Some countries have realised the need for such evidence and push ahead: the UK Cabinet Office is hiring four researchers to join their Behavioural Insights Team! ("The Behavioural Insights Team (more commonly referred to as the Nudge Unit) was set up in 2010 to help apply behavioural economics and behavioural psychology to public policy in the UK.")

While I do not want to see you running off to Old Blighty, I'd like to see more of this happening here! And, this goes without saying, I know that there are a great number of colleagues, me included, who like to be involved in such RCTs and (economic) policy.

Handelsblatt Ranking

According to the The Lumpy Economist, who comments on the Boykott of the Handelsblatt ranking by business professors, three structural differences between Germany and the US tend to increase the importance of the Handelsblatt ranking:

1) Smallness of departments, which often leads to the situation that nobody in the field to be hired is there and can competently judge the papers of the candidates – the HB ranking is an easy way out;

2) lack of a general education in a PhD program, which means that faculty with a traditional German PhD eduaction often lack the background to talk about papers in other fields (of course, I would always defer to my theory or econometrics colleagues to judge such papers, but it’s also not true that I can be completely bamboozled in these areas);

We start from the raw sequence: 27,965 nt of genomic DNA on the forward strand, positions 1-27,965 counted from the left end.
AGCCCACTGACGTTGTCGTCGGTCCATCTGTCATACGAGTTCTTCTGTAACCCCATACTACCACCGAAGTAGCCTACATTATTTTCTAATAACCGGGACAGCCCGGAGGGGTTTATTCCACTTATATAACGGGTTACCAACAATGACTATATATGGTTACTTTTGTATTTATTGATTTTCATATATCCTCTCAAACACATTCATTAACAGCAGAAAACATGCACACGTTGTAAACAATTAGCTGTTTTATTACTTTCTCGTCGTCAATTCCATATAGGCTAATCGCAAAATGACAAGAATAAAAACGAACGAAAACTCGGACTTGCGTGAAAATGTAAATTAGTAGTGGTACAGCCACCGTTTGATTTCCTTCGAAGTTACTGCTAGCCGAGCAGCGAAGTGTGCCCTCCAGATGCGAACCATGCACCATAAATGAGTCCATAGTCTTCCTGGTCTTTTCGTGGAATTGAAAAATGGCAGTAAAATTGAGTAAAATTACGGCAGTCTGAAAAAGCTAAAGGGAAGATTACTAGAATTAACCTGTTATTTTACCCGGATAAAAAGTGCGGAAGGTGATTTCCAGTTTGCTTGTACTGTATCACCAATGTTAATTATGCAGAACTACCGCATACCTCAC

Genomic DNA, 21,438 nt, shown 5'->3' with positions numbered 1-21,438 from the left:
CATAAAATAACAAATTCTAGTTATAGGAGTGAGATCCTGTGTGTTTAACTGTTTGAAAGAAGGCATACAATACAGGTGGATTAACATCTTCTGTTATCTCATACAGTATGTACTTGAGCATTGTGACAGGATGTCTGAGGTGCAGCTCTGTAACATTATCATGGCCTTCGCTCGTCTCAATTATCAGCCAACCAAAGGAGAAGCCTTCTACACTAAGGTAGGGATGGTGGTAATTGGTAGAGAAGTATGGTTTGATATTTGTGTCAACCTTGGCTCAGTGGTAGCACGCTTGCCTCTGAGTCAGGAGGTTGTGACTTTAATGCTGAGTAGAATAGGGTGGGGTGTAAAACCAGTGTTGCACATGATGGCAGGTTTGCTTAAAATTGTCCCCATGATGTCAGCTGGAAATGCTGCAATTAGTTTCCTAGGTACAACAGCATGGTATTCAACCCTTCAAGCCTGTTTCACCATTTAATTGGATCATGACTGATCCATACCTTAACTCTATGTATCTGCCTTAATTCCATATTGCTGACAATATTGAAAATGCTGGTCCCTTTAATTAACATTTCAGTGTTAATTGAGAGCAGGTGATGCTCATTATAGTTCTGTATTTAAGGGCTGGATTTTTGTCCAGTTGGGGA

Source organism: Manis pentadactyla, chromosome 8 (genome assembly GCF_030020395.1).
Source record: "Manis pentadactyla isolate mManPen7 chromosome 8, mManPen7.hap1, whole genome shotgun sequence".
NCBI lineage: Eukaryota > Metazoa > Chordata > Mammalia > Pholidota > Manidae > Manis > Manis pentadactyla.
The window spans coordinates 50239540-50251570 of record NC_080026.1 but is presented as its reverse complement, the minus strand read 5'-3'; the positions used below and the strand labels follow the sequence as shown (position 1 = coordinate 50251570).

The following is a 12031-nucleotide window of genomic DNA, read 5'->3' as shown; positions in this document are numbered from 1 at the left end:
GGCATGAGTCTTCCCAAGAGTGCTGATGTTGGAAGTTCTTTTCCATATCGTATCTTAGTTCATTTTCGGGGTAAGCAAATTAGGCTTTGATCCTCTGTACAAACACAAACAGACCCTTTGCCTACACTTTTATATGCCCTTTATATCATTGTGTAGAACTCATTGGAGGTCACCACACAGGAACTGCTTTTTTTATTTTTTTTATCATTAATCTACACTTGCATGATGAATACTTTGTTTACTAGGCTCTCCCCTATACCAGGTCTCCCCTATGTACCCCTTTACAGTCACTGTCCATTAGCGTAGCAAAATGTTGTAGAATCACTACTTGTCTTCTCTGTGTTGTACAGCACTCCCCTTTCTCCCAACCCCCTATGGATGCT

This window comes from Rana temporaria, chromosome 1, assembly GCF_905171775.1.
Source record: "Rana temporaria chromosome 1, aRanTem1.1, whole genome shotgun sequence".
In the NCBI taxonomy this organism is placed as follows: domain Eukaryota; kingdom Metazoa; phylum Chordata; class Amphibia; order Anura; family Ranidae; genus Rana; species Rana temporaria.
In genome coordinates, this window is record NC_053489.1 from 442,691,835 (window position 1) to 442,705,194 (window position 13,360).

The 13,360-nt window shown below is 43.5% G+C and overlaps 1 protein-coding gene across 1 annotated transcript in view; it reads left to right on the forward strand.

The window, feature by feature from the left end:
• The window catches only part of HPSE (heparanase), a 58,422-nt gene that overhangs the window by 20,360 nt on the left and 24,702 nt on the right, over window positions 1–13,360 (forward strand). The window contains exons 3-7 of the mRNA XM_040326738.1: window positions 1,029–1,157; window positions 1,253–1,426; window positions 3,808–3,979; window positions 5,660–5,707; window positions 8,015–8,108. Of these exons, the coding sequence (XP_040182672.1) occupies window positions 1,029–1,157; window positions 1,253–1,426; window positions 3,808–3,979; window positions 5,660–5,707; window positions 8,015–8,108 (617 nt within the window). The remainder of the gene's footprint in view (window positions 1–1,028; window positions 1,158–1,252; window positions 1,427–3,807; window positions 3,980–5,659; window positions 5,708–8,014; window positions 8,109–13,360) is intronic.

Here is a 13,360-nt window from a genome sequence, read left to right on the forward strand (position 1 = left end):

3) I think the most important one is the lack of a department structure to begin with, which has two direct consequences: a) I honestly think that many German professors do not care as much as US professors about who is going to be a colleague – as I said, in the US senior hiring is one of the most important services one can provide to the department; and, rightfully so, as they run a chair, which is ultimately an isolated unit for which they are responsible on their own. [my emphasis]

Hear, hear!

(Working at a university, where the business departments are, according to some ranking, not the most prolific when it comes to publications in peer-reviewed journals.)